July 28 is World Hepatitis Day.
According to the World Health Organisation, 10 – 15 per cent of Vietnam’s population is estimated to have viral hepatitis, including 1,07 million people who have Hepatitis C. Over 90 per cent of those who have Hepatitis C are not aware of their positive status.
OUCRU, the Hospital for Tropical Diseases (Ho Chi Minh City), and Vietnam’s National Hospital for Tropical Diseases (Hanoi) have been collaborating on Hepatitis C clinical trials since 2018. Our research is centred around predictive factors for selecting persons who could be successfully treated with shorter durations of antiviral therapy for Hepatitis C.
Currently, directly acting antiviral (DAA) therapy for Hepatitis C (HCV) offers high cure rates to those able to adhere to standard durations of treatment. In low- and middle-income countries like Vietnam, where treatment is limited to second-generation NS5A/NS5B-inhibitor combinations, the standard treatment is at least 12 weeks. This duration presents a barrier to successful engagement in care for some populations, hampering the elimination of HCV as a public health threat. Novel treatment strategies are required for hard-to-reach individuals, such as people who inject drugs and those with no fixed abode.
In addition, in Vietnam, DAA therapy for Hepatitis C remains prohibitively expensive for many of those infected. A standard twelve-week course of sofosbuvir and daclatasvir (SOF/DCV) was priced at US$2,417 – $2,472 in Ho Chi Minh City in 2019. Despite the government subsidising 50% of drug costs since, the Ministry of Health estimates only 1,000 individuals accessed DAA treatment through health insurance in 2019 and 2,700 in 2020.
The World Health Organisation has called for research into predictive factors for selecting persons who could be successfully treated with shorter durations of therapy, which could expand access to treatment and reduce drug costs.
We completed a small pilot study in 2020, looking at the early virological response as a means of guiding the duration of therapy of SOF/DCV, which remains the lowest-priced and most widely available treatment option globally.
We are also running an ongoing larger multi-arm randomised controlled trial exploring three different treatment shortening strategies for Hep C with two different drug combinations. We expect to complete recruitment in early 2023.
In addition, our team of OUCRU researchers recently performed a systematic review and meta-analysis of the seroprevalence of Hepatitis B, C and D in Vietnam from 1990-2020, which was published in The Lancet Western Pacific in May 2022. We found that while blood safety has improved, a renewed focus on HBV vaccination at birth and targeted HCV screening and treatment of people who inject drugs are urgently required to meet elimination targets.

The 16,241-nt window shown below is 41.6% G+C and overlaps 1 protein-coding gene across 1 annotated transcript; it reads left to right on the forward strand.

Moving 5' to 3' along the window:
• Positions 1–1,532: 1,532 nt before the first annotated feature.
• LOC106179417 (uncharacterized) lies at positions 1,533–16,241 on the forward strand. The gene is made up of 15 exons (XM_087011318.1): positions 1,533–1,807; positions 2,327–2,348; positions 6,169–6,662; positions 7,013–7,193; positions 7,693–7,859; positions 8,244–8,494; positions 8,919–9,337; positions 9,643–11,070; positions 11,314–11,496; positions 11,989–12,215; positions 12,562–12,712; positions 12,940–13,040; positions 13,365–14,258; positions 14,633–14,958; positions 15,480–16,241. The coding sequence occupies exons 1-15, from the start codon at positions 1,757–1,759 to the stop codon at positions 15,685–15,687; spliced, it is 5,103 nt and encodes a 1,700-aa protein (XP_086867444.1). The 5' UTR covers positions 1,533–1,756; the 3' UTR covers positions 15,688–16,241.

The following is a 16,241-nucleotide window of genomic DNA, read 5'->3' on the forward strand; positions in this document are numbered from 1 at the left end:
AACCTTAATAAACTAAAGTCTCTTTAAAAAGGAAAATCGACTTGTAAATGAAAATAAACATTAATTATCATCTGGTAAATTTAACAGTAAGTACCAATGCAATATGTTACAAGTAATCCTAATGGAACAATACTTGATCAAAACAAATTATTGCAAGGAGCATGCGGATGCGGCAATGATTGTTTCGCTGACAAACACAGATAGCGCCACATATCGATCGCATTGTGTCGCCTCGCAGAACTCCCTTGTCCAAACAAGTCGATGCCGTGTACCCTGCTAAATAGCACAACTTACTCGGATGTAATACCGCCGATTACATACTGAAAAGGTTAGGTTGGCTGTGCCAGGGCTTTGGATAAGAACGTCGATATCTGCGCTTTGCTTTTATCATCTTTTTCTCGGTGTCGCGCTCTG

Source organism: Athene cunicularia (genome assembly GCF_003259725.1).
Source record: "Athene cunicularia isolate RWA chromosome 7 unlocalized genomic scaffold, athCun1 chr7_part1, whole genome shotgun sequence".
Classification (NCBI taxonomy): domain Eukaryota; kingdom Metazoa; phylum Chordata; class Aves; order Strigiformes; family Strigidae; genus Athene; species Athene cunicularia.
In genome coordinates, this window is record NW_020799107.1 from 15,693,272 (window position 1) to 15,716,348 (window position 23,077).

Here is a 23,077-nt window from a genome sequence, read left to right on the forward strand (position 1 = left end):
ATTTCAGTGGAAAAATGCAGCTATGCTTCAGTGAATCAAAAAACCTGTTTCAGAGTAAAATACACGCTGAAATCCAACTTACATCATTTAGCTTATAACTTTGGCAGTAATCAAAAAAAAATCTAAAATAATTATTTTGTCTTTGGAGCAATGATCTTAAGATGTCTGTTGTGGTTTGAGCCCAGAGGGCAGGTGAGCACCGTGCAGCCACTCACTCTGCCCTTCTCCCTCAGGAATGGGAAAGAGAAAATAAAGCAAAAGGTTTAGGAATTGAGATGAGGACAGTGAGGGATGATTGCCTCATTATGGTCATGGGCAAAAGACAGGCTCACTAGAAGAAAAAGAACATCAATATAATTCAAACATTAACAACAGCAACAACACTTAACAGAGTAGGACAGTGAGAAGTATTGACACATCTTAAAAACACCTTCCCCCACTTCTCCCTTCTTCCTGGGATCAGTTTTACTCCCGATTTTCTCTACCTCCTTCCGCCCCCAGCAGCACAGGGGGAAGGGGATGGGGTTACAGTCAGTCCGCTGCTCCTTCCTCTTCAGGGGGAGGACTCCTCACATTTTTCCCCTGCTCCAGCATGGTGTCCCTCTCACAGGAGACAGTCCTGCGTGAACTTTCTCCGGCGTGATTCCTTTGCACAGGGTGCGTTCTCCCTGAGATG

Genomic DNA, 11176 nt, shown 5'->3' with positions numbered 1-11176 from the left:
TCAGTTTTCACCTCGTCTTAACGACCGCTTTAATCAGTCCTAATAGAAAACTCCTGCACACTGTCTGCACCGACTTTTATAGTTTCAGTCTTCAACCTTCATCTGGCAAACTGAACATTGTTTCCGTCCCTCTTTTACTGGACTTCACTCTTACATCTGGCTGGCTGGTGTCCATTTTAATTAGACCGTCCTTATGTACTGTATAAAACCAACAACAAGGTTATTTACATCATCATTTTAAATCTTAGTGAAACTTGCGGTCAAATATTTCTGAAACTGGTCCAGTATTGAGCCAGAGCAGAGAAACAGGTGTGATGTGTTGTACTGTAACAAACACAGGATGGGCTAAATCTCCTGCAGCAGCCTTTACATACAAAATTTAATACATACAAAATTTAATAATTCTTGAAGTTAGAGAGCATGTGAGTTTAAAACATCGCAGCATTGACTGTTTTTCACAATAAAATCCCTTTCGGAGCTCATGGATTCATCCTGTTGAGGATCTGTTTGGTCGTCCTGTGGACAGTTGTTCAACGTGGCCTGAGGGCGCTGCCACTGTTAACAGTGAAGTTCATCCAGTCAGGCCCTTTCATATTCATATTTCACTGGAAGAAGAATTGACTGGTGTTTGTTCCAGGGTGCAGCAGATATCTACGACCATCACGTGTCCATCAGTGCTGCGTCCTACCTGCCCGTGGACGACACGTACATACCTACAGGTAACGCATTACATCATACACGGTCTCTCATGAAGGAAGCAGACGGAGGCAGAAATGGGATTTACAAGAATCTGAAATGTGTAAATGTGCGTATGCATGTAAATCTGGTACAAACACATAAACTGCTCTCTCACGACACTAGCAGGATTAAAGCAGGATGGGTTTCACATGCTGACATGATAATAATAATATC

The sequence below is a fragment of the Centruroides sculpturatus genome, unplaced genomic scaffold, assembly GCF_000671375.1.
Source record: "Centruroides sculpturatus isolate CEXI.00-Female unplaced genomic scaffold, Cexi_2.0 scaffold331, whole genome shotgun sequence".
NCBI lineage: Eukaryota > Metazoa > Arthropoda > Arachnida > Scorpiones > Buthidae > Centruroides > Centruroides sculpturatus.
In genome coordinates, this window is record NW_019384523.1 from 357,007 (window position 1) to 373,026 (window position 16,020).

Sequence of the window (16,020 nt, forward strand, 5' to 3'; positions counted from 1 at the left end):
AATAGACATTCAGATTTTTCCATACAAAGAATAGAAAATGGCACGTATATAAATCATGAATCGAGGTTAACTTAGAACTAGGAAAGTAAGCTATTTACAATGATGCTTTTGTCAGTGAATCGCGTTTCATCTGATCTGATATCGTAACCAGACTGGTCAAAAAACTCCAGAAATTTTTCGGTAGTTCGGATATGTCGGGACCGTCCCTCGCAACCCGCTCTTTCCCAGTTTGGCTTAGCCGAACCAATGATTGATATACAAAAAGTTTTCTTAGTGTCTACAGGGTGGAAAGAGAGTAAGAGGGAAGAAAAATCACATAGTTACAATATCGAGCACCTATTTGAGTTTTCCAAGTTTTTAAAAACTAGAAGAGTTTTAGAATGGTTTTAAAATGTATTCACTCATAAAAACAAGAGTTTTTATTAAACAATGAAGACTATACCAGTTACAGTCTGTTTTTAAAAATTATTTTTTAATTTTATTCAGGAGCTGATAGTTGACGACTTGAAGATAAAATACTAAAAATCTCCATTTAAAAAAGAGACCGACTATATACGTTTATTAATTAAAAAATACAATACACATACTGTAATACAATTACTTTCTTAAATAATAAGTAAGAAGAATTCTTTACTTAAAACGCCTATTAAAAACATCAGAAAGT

To date, these clinical trials have recruited from populations already engaged in care at the HTD. Participants are aware of HCV infection and its implications and are well-motivated to seek treatment. Since our clinical trials are investigating the efficacy of treatment strategies that could be used to treat underserved populations (e.g. ultrashort or intermittent therapy), should these strategies have efficacy as hoped, it is crucial to develop innovative ways to engage with these ‘hard-to-reach’ populations, such as people who inject drugs (PWID), men who have sex with men, commercial sex workers, as well as low-income communities.
OUCRU’s social science and public engagement teams are currently working with these underrepresented groups, using community-based participatory research (CBPR) to engage with communities to create community-led strategies to improve linkages to care and treatment for populations at risk for viral hepatitis.
These studies are currently ongoing, with a positive impact on the participants. We hope to have a more significant impact on the treatment strategy and access to care for patients with Hepatitis C in Vietnam and worldwide in the future.